Those inside the culture of power rarely notice it, while those excluded are often acutely sensitive to how they and others are being marginalized. Therefore leadership in efforts to eliminate the culture of power need to come from those in excluded or marginalized groups. Unless they are in leadership positions, with sufficient respect, status, and authority, the organization's efforts to change will be token, insufficient, and have limited effectiveness.

As they become better at identifying patterns of exclusion, people from within the culture of power can learn to take leadership in identifying marginalizing practices so that the organization doesn't have to rely as much on people at the margins to do this work for it. Although groups will always need to look to the insights of people at the margins to completely identify how systems of oppression are currently operating, there is an important role for those inside the culture of power to take leadership as allies to those excluded. They can challenge the status quo and can educate other "insiders" who are resistant to change. It is precisely because they have more credibility, status, and access that people on the inside make good allies. They can do this best not by speaking for or representing those marginalized, but by challenging the status quo and opening up opportunities for others to step forward and speak for themselves.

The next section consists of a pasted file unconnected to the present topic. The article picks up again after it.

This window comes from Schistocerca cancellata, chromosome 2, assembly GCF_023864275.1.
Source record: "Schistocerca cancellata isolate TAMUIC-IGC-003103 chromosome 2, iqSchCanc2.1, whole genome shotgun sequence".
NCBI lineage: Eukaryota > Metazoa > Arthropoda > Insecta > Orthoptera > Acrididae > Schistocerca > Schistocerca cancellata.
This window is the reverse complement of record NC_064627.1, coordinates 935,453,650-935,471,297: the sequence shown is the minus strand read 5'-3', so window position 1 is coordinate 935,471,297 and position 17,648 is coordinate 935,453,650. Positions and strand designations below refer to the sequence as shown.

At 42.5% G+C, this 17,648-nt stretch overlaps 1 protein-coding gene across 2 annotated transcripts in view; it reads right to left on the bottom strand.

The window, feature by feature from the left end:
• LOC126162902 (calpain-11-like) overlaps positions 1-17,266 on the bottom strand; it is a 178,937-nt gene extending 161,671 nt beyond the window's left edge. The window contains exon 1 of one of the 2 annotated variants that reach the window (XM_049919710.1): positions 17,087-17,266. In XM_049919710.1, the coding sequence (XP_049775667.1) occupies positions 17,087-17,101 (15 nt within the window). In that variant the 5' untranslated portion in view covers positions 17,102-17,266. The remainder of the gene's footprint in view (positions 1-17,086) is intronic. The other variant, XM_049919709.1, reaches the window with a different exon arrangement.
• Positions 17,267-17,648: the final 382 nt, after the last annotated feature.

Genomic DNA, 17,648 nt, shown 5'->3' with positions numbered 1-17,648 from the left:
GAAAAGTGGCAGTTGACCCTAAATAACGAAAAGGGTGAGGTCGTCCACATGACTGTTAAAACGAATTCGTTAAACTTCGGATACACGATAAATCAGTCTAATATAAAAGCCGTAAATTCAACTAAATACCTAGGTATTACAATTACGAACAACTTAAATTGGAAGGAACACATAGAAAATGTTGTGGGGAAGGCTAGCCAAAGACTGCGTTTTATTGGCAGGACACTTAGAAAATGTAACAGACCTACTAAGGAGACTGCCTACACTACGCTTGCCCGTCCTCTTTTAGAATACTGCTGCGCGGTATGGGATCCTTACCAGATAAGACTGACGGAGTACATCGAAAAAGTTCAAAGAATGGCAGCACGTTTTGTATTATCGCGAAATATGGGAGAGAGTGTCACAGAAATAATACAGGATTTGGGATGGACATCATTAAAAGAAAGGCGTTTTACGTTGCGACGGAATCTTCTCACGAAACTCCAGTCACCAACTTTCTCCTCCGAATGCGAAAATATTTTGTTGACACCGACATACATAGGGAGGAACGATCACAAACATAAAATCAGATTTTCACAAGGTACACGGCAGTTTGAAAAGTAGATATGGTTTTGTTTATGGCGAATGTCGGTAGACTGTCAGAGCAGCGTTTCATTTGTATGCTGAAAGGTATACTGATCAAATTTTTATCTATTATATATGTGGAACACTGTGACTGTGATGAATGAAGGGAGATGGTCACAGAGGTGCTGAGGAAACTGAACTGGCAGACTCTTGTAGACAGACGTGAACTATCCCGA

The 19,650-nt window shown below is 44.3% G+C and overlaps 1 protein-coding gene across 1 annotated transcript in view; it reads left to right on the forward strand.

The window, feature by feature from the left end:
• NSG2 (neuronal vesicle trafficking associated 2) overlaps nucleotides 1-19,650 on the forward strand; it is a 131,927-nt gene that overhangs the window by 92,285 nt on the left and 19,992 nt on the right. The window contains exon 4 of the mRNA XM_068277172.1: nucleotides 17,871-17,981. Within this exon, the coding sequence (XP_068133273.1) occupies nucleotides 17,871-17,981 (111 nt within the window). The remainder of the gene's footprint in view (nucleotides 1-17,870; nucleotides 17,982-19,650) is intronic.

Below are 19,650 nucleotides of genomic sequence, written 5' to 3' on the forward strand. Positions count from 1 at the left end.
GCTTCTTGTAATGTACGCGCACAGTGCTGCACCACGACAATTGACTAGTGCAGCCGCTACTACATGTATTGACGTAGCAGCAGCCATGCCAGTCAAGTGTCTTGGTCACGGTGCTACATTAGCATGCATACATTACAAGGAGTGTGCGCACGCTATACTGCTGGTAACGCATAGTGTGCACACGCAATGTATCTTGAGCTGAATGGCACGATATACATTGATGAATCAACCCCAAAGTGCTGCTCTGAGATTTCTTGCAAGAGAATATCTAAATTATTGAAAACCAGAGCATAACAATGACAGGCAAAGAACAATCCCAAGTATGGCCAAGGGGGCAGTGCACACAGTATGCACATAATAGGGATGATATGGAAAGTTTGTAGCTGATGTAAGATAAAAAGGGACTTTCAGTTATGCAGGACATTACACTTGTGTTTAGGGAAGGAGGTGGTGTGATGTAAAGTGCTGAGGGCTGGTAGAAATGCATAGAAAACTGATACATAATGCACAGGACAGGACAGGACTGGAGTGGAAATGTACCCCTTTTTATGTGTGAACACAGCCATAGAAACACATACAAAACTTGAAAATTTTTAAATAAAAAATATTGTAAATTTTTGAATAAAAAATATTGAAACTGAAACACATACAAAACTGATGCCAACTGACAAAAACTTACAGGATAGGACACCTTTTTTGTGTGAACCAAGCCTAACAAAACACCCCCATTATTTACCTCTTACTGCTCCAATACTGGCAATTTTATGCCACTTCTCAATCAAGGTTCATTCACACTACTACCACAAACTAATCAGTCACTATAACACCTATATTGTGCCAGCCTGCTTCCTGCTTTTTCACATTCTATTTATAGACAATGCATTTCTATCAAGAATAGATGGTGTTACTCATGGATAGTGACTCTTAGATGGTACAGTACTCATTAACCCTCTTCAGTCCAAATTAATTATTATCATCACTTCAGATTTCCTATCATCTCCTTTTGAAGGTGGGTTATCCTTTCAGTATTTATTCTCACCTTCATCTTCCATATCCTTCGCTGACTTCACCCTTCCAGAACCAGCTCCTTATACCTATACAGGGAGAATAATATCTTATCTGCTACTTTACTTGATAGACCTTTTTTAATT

Every institution of higher education has a culture of power. And each department, division, school, program, and office within it has its own subculture of power. These may not be consistent or overlapping. The university may have an educated white male administration while the women's studies department has a middle class white woman's culture of power which excludes poor and working class white women and women of color of all classes. To be in opposition to the prevailing culture of power does not preclude us from creating subcultures of power that, in turn, exclude others who are even more marginalized than we are.

We have a responsibility, as people who have had access to educational opportunities, not to let the fact of our being on the inside of a culture of power allow us to deny educational opportunity to those who are on the outside. We need to fight for equal opportunity and full access and inclusion not just for those groups that we are a part of, but also for those groups we are not. For most of us that means listening to those on the margins, acknowledging our insider status compared to some other groups, and acknowledging our access to power, our resources, and our privileges. Then we can work with others to use our power, resources, and privileges to open up the educational structures to those who continue to knock on the doors.

One of our goals should be to create organizations and institutions that embrace an internal culture of full inclusion and all of whose members are trained to think critically about how the culture of power operates. We each have a role to play, we each have much to contribute to creating such organizations and pushing every group we are a part of to move from a culture of power to a culture of inclusion.

Paul Kivel is an author, educator, and consultant. He is cofounder of the nationally recognized Oakland (California) Men's Project and has developed and conducted hundreds of workshops on racism and anti-violence, training thousands of teens and adults on such topics as male/female relationships, alternatives to violence, racism, family violence and sexual assault, parenting, and diversity issues.

This article was adapted by the author from Uprooting Racism: How White People Can Work for Racial Justice © Paul Kivel, 2001. (revised 2002).